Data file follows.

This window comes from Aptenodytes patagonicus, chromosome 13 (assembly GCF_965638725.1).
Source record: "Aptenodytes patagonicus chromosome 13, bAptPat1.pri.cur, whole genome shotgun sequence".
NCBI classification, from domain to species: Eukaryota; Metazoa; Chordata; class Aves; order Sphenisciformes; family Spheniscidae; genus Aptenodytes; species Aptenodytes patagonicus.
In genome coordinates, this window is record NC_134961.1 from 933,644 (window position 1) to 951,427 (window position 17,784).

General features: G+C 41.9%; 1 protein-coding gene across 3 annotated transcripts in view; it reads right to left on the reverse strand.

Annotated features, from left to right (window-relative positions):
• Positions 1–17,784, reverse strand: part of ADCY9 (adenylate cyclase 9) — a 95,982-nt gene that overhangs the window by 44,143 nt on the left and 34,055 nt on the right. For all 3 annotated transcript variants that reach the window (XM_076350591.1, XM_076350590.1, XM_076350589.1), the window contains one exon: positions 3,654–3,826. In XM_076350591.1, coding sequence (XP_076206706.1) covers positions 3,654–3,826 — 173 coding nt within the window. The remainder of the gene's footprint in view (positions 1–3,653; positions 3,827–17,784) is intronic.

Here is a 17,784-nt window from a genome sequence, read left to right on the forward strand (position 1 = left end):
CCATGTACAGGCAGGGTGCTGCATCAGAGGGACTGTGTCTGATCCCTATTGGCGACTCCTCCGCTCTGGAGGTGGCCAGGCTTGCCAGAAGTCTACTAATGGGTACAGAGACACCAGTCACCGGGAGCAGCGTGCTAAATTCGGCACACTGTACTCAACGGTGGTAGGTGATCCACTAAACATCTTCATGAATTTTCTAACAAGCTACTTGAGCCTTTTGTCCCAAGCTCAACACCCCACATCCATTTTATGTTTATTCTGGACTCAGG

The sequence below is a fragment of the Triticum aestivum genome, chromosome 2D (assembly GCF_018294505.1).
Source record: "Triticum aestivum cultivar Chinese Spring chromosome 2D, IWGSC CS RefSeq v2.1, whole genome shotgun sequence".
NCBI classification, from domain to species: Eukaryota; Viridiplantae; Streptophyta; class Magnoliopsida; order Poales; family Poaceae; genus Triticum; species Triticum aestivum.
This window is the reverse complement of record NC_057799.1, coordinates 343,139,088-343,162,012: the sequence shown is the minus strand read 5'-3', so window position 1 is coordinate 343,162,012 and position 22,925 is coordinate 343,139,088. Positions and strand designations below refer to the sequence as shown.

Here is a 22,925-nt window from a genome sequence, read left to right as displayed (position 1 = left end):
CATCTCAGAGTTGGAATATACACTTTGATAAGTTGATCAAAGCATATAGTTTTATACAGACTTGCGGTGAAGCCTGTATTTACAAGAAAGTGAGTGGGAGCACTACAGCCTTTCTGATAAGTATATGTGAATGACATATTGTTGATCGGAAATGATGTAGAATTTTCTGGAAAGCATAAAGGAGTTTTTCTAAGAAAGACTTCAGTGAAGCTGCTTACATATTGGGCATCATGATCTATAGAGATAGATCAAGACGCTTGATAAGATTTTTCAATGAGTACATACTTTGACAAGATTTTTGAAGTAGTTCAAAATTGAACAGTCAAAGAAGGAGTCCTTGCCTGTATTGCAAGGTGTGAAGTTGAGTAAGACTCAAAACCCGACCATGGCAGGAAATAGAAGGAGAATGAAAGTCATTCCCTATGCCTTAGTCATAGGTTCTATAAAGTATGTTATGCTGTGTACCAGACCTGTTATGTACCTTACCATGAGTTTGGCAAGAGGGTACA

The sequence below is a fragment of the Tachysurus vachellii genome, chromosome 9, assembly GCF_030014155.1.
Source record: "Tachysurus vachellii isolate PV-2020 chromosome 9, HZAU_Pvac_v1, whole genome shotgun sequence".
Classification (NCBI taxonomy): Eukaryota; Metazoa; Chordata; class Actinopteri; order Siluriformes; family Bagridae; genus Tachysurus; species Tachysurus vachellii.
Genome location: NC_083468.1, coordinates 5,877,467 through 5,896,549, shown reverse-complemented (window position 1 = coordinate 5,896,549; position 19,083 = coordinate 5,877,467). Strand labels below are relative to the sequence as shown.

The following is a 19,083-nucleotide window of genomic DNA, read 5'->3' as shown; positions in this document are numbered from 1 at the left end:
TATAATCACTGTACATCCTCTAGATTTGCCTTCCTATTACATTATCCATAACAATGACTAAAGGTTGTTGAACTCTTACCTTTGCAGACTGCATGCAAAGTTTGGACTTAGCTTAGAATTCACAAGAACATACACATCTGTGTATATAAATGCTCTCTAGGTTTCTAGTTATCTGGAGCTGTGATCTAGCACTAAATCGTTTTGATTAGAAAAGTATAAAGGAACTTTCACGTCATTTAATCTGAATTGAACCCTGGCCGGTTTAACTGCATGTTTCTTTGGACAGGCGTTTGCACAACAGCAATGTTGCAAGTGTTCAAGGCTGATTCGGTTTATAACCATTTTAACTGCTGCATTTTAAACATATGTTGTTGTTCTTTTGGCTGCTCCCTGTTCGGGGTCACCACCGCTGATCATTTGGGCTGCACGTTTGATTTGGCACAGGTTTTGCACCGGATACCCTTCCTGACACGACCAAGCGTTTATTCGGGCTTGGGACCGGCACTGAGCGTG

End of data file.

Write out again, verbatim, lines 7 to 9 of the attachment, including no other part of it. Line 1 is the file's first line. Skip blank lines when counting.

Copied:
• Positions 1–17,784, reverse strand: part of ADCY9 (adenylate cyclase 9) — a 95,982-nt gene that overhangs the window by 44,143 nt on the left and 34,055 nt on the right. For all 3 annotated transcript variants that reach the window (XM_076350591.1, XM_076350590.1, XM_076350589.1), the window contains one exon: positions 3,654–3,826. In XM_076350591.1, coding sequence (XP_076206706.1) covers positions 3,654–3,826 — 173 coding nt within the window. The remainder of the gene's footprint in view (positions 1–3,653; positions 3,827–17,784) is intronic.

Here is a 17,784-nt window from a genome sequence, read left to right on the forward strand (position 1 = left end):
CCATGTACAGGCAGGGTGCTGCATCAGAGGGACTGTGTCTGATCCCTATTGGCGACTCCTCCGCTCTGGAGGTGGCCAGGCTTGCCAGAAGTCTACTAATGGGTACAGAGACACCAGTCACCGGGAGCAGCGTGCTAAATTCGGCACACTGTACTCAACGGTGGTAGGTGATCCACTAAACATCTTCATGAATTTTCTAACAAGCTACTTGAGCCTTTTGTCCCAAGCTCAACACCCCACATCCATTTTATGTTTATTCTGGACTCAGG